Tuesday, October 06, 2015

CIA lawsuit implicates Archbishop Romero



The University of Washington Center for Human Rights (UW CHR) has filed a lawsuit against the U.S. Central Intelligence Agency (CIA) with potential ramifications for the investigation of the assassination of Archbishop Oscar Romero of El Salvador.  The complaint filed in federal court in Washington State alleges that the CIA failed to properly respond to the UW CHR’s Freedom of Information Act (FOIA) requests for the declassification of documents regarding the alleged involvement of retired Salvadoran Colonel Sigifredo Ochoa Pérez in war crimes, including the El Calabozo massacre on August 22, 1982; the Santa Cruz Massacre of November 14, 1981; as well as Ochoa Pérez’ questionable links to the Romero assassination on March 24, 1980.
Ochoa Pérez, a retired legislator and diplomat, has dismissed reports of his alleged responsibility for the Santa Cruz massacre as vague and therefore false.  With respect to the Romero assassination, Ochoa Pérez is not typically included among the participants in the plot to assassinate Romero.  For example, Ochoa is not named in the 1993 U.N. Truth Commission Report on the assassination; nor in the 2000 OAS Inter-American Commission on Human Rights investigation report; nor in a 2004 U.S. federal court adjudication regarding the case.
Ochoa P­érez was, however, personally and ideologically close to those accused of perpetrating the crime.  Ochoa Pérez was a member of “la tandona”—the 1966 military academy graduating class that also includes Maj. Roberto D’Aubuisson, the accused mastermind of the Romero assassination, and Col. Guillermo Alfredo Benavides, convicted for the 1989 massacre of the Jesuit staff at the Central American University in San Salvador.
The UW CHR complaint makes passing reference to “at least one document,” declassified by the CIA, “in which Col. Ochoa is alleged to have been connected to the assassination of Archbishop Oscar Romero.”  [Complaint at ¶10.]  The reference is to an October 1980 memo which reports that “Lt. Col. Julio Agustín Trujillo, former commander of the telecommunications garrison and a leading supporter of Colonel Adolfo Majano of the Revolutionary Governing Junta (JRG) said on 3 October 1980 that Subsecretary of Defense, Colonel Nicolás Carranza, has told several military officers that one of those responsible for the murder of Archbishop Romero is Lt. Col. Sigrido [sic] Ochoa.  Trujillo found this information to be completely credible.”
There is some confusion relating to names.  A second declassified CIA document dated March 1983 reports that the suspect listed in the 1980 memo “may be identifiable with one Ltc. Sigfredo (Ochoa) Trujillo”—a different maternal last name than Ochoa Pérez (in Spanish name conventions, the names of the father and the mother are customarily used).  Additionally, the documents are inconsistent as to the spelling of the subject’s first name (Sigrido, Sigfredo, Sigifredo, etc.), and hard to follow as to the man’s military rank at various points in time.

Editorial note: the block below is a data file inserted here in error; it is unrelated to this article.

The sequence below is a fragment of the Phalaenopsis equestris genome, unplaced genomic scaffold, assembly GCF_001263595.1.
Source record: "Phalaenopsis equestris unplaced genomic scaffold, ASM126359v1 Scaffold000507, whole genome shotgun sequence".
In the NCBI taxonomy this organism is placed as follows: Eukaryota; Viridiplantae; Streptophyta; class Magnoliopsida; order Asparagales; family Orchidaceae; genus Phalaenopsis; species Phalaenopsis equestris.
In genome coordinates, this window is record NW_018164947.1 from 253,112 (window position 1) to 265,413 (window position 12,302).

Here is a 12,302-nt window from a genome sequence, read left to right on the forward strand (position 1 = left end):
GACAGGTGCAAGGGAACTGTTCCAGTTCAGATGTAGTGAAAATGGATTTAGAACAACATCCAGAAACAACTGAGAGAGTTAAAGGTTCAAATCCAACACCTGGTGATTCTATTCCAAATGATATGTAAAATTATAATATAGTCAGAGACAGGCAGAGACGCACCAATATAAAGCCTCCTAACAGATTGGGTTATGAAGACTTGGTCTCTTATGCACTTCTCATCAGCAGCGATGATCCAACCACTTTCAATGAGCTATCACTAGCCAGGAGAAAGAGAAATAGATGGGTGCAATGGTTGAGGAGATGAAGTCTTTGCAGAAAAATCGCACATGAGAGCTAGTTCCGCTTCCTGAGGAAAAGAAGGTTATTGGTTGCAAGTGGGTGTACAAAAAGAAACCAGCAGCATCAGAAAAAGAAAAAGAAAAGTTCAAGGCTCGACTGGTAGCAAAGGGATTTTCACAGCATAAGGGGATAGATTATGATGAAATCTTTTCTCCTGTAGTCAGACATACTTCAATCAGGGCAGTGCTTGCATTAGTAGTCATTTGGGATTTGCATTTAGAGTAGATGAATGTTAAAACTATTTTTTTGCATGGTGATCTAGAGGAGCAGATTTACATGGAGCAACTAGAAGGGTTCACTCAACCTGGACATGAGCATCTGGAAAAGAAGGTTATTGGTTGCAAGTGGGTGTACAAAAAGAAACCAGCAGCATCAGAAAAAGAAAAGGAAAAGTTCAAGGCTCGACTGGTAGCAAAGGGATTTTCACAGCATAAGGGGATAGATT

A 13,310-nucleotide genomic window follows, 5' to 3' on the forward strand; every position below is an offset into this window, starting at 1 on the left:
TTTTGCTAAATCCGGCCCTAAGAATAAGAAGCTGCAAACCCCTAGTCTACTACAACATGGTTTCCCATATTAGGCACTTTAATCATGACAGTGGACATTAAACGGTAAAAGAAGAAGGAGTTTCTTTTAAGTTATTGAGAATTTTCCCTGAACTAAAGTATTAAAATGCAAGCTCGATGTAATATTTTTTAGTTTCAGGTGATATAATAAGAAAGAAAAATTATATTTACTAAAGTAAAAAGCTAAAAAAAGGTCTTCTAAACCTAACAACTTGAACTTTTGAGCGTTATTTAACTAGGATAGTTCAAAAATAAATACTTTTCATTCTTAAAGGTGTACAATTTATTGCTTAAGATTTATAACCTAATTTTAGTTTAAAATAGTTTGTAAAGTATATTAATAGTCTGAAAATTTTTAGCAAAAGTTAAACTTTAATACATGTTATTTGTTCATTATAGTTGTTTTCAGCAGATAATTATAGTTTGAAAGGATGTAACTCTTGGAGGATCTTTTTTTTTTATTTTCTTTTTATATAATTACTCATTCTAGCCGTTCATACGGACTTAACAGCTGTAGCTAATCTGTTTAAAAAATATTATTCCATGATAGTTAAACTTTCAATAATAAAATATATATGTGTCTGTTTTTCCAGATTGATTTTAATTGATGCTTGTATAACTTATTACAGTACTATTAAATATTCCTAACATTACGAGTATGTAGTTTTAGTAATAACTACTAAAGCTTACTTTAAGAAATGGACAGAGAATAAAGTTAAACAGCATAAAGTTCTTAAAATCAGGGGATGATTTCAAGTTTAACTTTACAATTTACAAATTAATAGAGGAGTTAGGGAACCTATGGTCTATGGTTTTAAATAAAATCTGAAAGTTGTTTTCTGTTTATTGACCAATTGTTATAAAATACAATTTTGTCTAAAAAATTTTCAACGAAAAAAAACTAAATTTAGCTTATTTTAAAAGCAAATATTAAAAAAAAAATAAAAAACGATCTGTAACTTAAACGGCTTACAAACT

Additionally, there is a history of false accusations in the Romero case, often motivated by politics.  At one point, the D’Aubuisson camp produced a falsified videotaped confession suggesting an imprisoned man was responsible for the crime.  It is conceivable that Ochoa was falsely accused by people with an axe to grind: Ochoa himself turned states’ evidence and testified against Benavides in the Jesuit case.  Perhaps, such doubts will only be clarified if all the relevant documents are released, though the documents principally sought appear to relate to the other massacres and not to the Romero assassination.
The UW CHR complaint attaches an August 10, 2015 sworn statement by Lord Rowan Williams, the former Archbishop of Canterbury, regarding Archbishop Romero, whom he characterizes as “a moral leader of exceptional stature, and an outspoken critic of the widespread violent crimes perpetrated by the then government against its own people.”  He notes that Romero was recently beatified by the Church.  To be declared a martyr means that someone is recognized as having given their life in defense of the Christian faith,” Williams writes.  Echoing Mgr. Romero's call to the government of El Salvador to act transparently and ethically, I would make the same plea to the US government,” he says, urging the release of the documents.
In addition to its legal obligations under FOIA, the U.S. government has a moral responsibility to support the cause of truth and justice in El Salvador, especially given the extent to which the U.S. supported the Salvadoran military during the country’s civil war,” UW CHR Director Angelina Snodgrass Godoy said in a statement released to the press.

In recent comments, the auxiliary bishop of San Salvador, Msgr. Gregorio Rosa Chavez, appealed for a reinvigorated investigation of the case Romero. “There is a very large deficit with respect to Archbishop Romero, they (justice) have abandoned the request that the case be investigated seriously,” the bishop lamented.

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